Right, Down + Circle is a new book about the classic video game Tony Hawk's Pro Skater

Author and publisher Cole Nowicki displayed the cover for his new book, Right, Down + Circle, on his Twitter feed, with the comment, "Oh Shit." Excitement abounds. The book is due from ECW Press, an indie Canadian book publisher, in the Fall of 2023. First released in 1999, Tony Hawk's Pro Skater has had twenty iterations, and the soundtracks function as many people's nostalgia jukebox.

"In 1999, the bestselling video game Tony Hawk's Pro Skater was released, and a new generation was exposed to skateboarding culture right in their very own homes. Kids and adults alike could now spend hours playing as actual skateboarders, learning the vernacular, listening to the music skateboarders loved, and having fun onscreen before trying to skate IRL in the driveway. Combining skateboarding history and memoir, Right, Down + Circle explores how a video game starring the most famous pro skater in the world brought skate culture—and its ever-shifting markers of music, subversion, and coolness—to the masses and ultimately transformed the culture it borrowed from in the process."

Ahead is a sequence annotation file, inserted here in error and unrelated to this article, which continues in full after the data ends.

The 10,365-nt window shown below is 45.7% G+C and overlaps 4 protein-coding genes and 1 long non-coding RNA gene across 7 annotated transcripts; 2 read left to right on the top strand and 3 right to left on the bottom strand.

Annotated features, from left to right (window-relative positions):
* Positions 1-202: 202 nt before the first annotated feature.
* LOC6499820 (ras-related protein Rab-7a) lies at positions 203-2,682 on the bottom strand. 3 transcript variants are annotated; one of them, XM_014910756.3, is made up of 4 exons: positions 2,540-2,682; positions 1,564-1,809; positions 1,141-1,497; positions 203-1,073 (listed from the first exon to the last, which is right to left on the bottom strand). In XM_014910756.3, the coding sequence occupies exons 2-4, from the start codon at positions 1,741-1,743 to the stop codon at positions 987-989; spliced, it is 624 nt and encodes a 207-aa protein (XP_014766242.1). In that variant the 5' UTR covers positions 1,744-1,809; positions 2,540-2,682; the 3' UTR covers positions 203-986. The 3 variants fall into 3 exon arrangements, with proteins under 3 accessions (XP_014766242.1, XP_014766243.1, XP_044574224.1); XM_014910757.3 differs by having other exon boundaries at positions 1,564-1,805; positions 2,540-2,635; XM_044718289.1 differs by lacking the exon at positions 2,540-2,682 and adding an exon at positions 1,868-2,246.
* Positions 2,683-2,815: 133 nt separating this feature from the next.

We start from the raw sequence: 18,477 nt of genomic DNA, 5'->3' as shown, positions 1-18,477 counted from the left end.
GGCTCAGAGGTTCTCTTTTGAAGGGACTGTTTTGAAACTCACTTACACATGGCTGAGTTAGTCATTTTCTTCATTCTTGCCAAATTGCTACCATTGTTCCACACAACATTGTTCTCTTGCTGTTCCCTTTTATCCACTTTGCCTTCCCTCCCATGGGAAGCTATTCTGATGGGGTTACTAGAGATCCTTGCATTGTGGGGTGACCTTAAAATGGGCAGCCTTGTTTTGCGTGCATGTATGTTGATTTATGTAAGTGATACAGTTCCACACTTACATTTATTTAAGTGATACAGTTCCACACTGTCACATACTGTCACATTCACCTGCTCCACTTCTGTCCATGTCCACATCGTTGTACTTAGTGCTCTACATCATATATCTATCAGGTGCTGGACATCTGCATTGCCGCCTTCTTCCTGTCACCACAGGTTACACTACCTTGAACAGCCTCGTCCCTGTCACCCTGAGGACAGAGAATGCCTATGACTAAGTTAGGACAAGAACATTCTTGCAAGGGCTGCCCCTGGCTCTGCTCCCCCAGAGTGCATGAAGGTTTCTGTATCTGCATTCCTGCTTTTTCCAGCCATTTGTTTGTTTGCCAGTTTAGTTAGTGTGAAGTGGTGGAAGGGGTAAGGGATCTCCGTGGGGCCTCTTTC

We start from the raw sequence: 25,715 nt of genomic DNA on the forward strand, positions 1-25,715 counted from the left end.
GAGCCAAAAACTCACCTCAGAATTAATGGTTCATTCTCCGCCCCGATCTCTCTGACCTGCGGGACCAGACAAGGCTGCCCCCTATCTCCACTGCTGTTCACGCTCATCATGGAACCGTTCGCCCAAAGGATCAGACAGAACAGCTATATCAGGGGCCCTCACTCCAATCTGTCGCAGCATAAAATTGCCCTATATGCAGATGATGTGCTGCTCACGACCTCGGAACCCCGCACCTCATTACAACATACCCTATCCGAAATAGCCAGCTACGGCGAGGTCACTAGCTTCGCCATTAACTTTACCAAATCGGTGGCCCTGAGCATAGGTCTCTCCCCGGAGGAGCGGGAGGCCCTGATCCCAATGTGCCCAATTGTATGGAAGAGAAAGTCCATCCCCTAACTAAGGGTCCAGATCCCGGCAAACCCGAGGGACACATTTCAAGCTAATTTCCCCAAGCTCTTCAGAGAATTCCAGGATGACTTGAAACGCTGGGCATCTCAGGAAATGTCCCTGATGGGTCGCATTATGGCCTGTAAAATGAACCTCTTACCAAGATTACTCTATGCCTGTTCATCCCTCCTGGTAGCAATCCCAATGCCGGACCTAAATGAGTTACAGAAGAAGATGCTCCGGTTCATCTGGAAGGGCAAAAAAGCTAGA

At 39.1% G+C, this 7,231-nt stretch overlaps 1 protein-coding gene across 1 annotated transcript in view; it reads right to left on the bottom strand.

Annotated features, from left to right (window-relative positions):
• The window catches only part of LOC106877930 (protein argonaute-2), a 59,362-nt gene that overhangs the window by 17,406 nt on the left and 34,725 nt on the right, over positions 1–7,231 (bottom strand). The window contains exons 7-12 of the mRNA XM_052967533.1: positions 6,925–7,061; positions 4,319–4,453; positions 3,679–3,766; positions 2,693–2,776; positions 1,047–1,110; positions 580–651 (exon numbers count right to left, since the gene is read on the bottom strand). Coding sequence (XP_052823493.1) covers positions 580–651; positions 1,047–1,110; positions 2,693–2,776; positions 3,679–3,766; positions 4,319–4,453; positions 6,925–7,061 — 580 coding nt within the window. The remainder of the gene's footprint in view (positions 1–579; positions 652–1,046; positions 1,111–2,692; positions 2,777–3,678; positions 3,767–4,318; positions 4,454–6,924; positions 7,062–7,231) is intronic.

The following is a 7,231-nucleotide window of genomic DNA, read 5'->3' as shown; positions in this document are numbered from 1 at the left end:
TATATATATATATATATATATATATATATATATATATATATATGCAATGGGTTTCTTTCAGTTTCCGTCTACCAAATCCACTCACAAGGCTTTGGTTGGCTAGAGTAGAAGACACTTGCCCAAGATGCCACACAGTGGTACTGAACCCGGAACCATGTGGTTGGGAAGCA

I think right, down + circle is an airwalk/Christ air. Hawk adapted Rodney Mullen's brilliance and applied the airwalk to vert skating, while Christian Hosoi invented the latter.

For a history of the airwalk, check out episode five of the Tech Files from the Ride Channel.

Check out this interview with Hawk about "Going From Iconic Skater To Video Game Legend."

"It all started way back in 1998 when Tony was looking to get into video games. An avid lifelong gamer, Hawk was looking to attach his name to a game that he could be proud of. Enter Activision and Neversoft. They reached out to Hawk to showcase a prototype skateboard game where they basically ushered him into a room full of suits in Santa Monica to show something that looked like "Bruce Willis with a gun strapped to his back skating through a desert." That concept was quickly scrapped, but Hawk noted that the controls felt good and "intuitive," even to non-skaters. But it wasn't a skating game."